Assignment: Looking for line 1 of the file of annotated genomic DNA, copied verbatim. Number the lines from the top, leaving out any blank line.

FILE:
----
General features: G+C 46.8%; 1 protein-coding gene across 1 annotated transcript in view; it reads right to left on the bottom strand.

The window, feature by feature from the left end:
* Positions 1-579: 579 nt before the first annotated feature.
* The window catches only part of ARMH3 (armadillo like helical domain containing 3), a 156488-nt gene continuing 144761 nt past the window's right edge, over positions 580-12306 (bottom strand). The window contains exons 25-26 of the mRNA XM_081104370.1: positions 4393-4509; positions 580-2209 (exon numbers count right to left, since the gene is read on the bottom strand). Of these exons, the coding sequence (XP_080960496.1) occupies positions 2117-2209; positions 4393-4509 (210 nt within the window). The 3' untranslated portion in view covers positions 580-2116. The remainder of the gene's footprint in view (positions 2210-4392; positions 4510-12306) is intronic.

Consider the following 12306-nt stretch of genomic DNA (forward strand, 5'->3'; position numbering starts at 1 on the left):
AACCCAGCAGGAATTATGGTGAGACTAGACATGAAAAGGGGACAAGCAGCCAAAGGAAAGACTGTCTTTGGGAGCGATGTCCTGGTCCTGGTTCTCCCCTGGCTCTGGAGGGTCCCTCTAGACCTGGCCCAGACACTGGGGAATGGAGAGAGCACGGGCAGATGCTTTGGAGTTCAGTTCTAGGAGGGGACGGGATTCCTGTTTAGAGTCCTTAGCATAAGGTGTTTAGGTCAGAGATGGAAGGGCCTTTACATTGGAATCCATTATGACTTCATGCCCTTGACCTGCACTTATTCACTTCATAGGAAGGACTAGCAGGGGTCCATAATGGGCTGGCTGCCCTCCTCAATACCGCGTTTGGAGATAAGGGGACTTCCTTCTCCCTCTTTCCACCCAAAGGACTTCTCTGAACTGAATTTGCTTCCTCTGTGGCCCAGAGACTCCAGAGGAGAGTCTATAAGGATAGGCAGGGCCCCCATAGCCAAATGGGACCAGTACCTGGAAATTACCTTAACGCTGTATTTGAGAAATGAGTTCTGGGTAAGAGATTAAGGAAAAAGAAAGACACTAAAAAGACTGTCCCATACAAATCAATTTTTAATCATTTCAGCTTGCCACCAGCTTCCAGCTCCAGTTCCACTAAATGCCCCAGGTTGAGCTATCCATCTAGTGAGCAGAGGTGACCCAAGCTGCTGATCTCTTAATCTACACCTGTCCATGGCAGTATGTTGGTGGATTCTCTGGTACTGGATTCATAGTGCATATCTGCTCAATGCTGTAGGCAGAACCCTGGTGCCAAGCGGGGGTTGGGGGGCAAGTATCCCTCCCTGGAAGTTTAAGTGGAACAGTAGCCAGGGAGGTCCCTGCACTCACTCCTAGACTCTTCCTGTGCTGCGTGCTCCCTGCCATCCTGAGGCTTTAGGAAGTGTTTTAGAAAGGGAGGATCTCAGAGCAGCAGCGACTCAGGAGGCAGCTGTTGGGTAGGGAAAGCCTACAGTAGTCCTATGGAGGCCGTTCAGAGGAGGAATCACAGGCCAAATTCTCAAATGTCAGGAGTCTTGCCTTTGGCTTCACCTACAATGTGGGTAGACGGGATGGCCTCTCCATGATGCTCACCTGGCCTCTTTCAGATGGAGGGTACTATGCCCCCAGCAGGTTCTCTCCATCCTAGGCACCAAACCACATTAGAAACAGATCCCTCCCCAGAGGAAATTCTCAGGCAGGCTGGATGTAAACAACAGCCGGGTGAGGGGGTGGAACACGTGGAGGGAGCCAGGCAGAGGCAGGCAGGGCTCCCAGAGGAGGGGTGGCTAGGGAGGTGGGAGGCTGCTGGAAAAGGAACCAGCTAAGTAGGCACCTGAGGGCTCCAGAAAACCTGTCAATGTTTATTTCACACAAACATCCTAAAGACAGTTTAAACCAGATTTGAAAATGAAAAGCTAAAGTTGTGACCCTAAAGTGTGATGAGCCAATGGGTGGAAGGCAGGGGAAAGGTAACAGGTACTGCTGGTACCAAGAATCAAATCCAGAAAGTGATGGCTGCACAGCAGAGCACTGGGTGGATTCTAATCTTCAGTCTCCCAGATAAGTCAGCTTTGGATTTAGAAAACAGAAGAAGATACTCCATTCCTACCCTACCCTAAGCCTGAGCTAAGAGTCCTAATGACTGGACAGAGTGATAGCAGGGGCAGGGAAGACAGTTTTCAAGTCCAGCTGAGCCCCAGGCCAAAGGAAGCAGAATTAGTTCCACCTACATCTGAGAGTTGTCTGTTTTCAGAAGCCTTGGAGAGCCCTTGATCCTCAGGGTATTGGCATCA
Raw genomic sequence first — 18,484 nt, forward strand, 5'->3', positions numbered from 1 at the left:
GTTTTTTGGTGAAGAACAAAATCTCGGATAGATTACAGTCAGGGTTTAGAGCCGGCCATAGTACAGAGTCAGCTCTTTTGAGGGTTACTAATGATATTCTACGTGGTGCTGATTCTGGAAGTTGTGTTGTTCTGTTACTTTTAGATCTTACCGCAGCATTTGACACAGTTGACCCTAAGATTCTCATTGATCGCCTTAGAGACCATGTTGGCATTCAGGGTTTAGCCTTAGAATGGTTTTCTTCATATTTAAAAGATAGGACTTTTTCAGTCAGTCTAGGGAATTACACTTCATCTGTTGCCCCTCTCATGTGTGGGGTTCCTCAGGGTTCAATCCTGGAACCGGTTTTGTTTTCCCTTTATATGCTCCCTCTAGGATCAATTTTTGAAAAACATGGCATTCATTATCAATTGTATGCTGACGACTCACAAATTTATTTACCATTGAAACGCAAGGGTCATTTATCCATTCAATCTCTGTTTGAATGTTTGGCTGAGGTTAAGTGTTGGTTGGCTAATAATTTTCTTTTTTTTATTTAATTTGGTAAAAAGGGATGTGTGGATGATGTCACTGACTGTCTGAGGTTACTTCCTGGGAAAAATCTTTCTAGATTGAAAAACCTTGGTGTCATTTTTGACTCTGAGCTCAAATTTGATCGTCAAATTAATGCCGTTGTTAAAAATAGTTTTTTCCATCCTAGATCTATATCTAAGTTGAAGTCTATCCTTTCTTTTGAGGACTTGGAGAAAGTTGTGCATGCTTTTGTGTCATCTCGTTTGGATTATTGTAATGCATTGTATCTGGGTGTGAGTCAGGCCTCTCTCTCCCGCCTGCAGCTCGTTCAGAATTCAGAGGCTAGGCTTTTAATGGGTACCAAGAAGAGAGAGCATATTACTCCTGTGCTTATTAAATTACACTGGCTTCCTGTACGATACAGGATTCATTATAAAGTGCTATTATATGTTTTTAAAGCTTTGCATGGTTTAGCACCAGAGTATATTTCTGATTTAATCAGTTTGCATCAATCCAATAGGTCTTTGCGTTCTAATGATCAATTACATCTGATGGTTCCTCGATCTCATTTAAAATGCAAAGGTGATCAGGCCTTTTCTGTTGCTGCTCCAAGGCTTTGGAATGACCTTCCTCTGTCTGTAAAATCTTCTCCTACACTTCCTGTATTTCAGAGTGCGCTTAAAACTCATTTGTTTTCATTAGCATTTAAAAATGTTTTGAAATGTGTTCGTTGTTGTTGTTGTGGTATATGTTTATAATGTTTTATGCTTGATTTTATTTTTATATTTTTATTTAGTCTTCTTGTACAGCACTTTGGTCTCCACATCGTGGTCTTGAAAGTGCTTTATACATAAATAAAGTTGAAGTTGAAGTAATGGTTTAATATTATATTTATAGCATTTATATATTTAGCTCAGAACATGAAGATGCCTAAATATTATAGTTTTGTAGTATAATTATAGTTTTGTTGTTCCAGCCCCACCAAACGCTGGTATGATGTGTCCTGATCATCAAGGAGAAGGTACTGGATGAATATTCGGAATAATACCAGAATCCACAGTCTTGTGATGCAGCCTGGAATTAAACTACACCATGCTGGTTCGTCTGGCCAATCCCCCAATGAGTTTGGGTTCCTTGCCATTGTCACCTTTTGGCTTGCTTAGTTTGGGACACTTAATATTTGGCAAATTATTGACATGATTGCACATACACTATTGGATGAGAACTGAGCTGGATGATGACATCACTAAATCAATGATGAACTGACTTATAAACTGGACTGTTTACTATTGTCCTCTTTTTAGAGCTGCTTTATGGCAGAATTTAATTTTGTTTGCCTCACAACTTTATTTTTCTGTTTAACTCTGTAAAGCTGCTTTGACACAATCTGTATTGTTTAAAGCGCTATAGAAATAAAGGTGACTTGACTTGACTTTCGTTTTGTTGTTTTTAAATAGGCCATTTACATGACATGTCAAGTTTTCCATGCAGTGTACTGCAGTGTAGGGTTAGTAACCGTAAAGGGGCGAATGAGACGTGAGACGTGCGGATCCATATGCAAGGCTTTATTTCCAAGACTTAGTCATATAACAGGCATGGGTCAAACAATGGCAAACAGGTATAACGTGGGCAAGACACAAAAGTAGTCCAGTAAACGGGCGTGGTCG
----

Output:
General features: G+C 46.8%; 1 protein-coding gene across 1 annotated transcript in view; it reads right to left on the bottom strand.